On my birthday (also my parents’ anniversary), we took one of the most beautiful drives on Tenerife: up to the top of El Teide. I’ve mentioned before the diversity of the landscapes on the island. This drive takes in quite a few more that aren’t seen elsewhere. It starts with curving roads through a forest of eucalyptus where it’s essential to roll down the windows and let the scent into the car. And then the pine needle carpeted evergreen forests and above them with views overlooking both the volcano and a sea of clouds (again, obscured this time by la calima). Carrying on, we spotted people building snowmen as the temperatures dropped even more and there was a layer of snow on the ground. Later, more alien landscapes, dry and nearly void of vegetation altogether. Interestingly, a few of the plants here can be found nowhere else in the world.
At 12,000 feet, it’s the third highest volcano in the world. You can reach the top via cable car after parking a ways down. The native inhabitants of the island thought it was the home of the devil, Guayota. The volcano held what they thought was hell and legend has it that Guayota kidnapped the god of light and sun, Magec, and took him down there. He was, thankfully, eventually rescued and the volcano “plugged up” with a white cap.
There’s a restaurant here where we stopped for a massive traditional lunch. My dad and I had goat and my mom and Jorge ordered a huge plate called Puchero Canario. This came with a broth-y soup to start then a bowl of gofio (the flour dish I explained in my last post) to share and ginormous piles of food on their plates: chickpeas, blood sausage, chicken, beef, sweet potatoes, normal potatoes, green beans and a whole lot of other things. Then there was quesillo for dessert – similar to flan. In short, mountains of food.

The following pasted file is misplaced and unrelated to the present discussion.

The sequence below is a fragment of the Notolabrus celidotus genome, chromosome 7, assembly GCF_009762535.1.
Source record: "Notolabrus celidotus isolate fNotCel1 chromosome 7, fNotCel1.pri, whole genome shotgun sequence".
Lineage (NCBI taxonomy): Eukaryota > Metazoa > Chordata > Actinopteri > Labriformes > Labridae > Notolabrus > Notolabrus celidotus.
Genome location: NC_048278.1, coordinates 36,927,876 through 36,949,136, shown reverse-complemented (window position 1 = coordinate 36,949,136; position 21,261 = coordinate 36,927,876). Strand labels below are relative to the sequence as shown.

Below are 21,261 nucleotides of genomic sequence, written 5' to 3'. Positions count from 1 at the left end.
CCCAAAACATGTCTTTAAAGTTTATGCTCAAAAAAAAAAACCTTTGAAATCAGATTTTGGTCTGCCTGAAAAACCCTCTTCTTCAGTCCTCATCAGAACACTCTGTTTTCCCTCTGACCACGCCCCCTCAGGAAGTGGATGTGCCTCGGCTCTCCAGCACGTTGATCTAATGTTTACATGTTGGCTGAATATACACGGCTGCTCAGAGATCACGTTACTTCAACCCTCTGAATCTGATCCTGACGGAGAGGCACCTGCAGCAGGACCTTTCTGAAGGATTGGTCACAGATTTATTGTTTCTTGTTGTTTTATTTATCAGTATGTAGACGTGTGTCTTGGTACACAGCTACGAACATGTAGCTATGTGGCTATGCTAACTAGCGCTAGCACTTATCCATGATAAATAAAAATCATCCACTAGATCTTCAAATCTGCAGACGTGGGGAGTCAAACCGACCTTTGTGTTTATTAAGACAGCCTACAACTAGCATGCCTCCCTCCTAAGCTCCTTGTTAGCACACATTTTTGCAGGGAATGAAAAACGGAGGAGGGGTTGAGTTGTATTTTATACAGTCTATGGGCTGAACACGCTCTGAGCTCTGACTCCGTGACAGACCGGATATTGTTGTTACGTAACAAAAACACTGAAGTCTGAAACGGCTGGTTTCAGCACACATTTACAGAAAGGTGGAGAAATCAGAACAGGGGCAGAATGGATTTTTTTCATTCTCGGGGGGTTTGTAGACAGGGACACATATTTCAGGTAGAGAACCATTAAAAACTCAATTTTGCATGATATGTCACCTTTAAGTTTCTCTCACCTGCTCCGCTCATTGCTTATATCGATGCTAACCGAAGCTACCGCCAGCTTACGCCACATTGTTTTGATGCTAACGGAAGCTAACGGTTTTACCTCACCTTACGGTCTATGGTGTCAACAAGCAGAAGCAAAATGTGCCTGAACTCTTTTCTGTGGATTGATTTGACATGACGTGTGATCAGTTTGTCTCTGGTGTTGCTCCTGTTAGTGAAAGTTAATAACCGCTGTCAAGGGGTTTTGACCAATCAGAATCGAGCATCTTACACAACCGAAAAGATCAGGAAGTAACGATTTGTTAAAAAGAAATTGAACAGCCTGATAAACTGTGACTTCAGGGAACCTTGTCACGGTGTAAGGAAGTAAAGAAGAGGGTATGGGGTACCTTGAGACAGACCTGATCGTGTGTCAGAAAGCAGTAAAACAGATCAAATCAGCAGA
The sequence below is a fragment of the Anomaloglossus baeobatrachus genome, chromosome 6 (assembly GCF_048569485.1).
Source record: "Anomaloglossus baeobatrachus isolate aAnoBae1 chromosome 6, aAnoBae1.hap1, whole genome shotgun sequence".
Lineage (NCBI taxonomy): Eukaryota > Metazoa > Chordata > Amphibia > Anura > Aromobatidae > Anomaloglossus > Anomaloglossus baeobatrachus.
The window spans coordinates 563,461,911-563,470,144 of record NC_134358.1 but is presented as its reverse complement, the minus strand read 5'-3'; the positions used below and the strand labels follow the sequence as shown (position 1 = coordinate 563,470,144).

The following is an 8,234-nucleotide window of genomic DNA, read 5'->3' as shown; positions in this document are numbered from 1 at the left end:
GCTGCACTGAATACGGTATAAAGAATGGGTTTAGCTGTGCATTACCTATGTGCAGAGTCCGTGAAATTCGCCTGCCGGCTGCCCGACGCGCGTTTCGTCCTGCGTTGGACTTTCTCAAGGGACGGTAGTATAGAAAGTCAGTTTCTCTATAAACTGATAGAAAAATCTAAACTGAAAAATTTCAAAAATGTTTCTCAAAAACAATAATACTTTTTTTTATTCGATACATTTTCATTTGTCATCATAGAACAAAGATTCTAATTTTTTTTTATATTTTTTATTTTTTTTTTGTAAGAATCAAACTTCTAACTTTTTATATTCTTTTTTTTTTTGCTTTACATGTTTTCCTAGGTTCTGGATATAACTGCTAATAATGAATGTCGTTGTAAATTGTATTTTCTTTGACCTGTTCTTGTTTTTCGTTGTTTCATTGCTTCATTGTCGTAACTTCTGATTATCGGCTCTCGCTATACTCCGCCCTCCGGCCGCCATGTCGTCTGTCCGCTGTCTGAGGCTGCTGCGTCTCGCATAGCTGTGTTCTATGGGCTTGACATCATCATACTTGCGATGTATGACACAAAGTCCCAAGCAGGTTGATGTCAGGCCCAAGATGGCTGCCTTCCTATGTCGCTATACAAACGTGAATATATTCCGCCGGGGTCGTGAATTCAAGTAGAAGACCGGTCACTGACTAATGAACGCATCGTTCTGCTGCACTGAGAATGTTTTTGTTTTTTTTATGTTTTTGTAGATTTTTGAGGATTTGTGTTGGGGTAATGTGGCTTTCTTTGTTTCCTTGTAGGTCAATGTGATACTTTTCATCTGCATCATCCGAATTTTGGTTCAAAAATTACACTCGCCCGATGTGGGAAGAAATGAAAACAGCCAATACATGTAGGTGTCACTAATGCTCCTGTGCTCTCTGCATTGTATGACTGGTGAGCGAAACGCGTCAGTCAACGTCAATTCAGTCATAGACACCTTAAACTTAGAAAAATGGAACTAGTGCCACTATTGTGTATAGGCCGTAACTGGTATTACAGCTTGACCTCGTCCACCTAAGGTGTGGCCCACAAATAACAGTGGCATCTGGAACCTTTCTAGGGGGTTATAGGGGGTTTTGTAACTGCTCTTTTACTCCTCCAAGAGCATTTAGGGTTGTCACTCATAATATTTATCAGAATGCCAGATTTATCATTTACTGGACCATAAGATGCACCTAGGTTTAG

And then, stuffed, we walked over to wander around the layered rock formations, some teetering precariously on thin bases, all of them impressive. It’s a surreal landscape. In fact, it has been used by research scientists to test various techniques to be used on expeditions to Mars. There’s also the largest solar observatory in the world here that you can tour where a team of astrophysicists has the advantage of working in one of the top three places in the world (alongside Hawaii and Chile) to observe the sky.
If you ever find yourself in Tenerife – even if it is for one of those stereotypical stag parties – carve out time to explore the rest of of the island: the stunning volcano, the history and architecture of the small towns along the north coast, the UNESCO heritage city of La Laguna, the rainforests in the northeast and the creative and colourful capital, Santa Cruz. You won’t regret it!